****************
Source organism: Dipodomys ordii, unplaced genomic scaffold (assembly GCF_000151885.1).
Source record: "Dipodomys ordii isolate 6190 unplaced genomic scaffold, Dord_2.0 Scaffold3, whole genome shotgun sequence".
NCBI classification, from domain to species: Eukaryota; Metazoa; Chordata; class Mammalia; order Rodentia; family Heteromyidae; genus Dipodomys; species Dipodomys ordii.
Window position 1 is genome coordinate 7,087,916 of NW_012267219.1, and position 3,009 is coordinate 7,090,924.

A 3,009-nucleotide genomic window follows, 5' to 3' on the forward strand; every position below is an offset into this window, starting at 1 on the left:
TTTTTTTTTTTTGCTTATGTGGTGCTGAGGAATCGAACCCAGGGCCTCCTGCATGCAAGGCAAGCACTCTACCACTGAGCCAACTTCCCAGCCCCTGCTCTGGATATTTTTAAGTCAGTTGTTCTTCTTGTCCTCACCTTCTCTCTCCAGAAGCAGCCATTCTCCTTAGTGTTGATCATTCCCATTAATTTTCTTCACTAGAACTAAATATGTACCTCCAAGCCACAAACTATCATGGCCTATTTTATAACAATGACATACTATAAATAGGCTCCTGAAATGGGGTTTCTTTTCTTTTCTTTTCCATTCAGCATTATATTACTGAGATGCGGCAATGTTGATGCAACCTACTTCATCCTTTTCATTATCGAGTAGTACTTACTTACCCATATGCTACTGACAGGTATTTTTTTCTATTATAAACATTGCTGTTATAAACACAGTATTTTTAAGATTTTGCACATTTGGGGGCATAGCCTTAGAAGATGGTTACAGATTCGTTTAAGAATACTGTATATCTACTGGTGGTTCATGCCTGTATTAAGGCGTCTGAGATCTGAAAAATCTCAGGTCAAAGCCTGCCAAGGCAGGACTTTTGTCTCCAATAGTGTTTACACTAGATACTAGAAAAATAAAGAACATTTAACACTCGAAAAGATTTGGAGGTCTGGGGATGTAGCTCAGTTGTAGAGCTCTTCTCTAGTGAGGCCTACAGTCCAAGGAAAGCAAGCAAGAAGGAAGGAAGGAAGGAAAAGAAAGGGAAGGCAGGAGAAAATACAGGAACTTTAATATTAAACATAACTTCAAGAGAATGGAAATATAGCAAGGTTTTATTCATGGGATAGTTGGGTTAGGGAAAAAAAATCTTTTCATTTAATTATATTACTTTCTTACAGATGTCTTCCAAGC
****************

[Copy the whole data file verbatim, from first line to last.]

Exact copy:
Source organism: Dipodomys ordii, unplaced genomic scaffold (assembly GCF_000151885.1).
Source record: "Dipodomys ordii isolate 6190 unplaced genomic scaffold, Dord_2.0 Scaffold3, whole genome shotgun sequence".
NCBI classification, from domain to species: Eukaryota; Metazoa; Chordata; class Mammalia; order Rodentia; family Heteromyidae; genus Dipodomys; species Dipodomys ordii.
Window position 1 is genome coordinate 7,087,916 of NW_012267219.1, and position 3,009 is coordinate 7,090,924.

A 3,009-nucleotide genomic window follows, 5' to 3' on the forward strand; every position below is an offset into this window, starting at 1 on the left:
TTTTTTTTTTTTGCTTATGTGGTGCTGAGGAATCGAACCCAGGGCCTCCTGCATGCAAGGCAAGCACTCTACCACTGAGCCAACTTCCCAGCCCCTGCTCTGGATATTTTTAAGTCAGTTGTTCTTCTTGTCCTCACCTTCTCTCTCCAGAAGCAGCCATTCTCCTTAGTGTTGATCATTCCCATTAATTTTCTTCACTAGAACTAAATATGTACCTCCAAGCCACAAACTATCATGGCCTATTTTATAACAATGACATACTATAAATAGGCTCCTGAAATGGGGTTTCTTTTCTTTTCTTTTCCATTCAGCATTATATTACTGAGATGCGGCAATGTTGATGCAACCTACTTCATCCTTTTCATTATCGAGTAGTACTTACTTACCCATATGCTACTGACAGGTATTTTTTTCTATTATAAACATTGCTGTTATAAACACAGTATTTTTAAGATTTTGCACATTTGGGGGCATAGCCTTAGAAGATGGTTACAGATTCGTTTAAGAATACTGTATATCTACTGGTGGTTCATGCCTGTATTAAGGCGTCTGAGATCTGAAAAATCTCAGGTCAAAGCCTGCCAAGGCAGGACTTTTGTCTCCAATAGTGTTTACACTAGATACTAGAAAAATAAAGAACATTTAACACTCGAAAAGATTTGGAGGTCTGGGGATGTAGCTCAGTTGTAGAGCTCTTCTCTAGTGAGGCCTACAGTCCAAGGAAAGCAAGCAAGAAGGAAGGAAGGAAGGAAAAGAAAGGGAAGGCAGGAGAAAATACAGGAACTTTAATATTAAACATAACTTCAAGAGAATGGAAATATAGCAAGGTTTTATTCATGGGATAGTTGGGTTAGGGAAAAAAAATCTTTTCATTTAATTATATTACTTTCTTACAGATGTCTTCCAAGC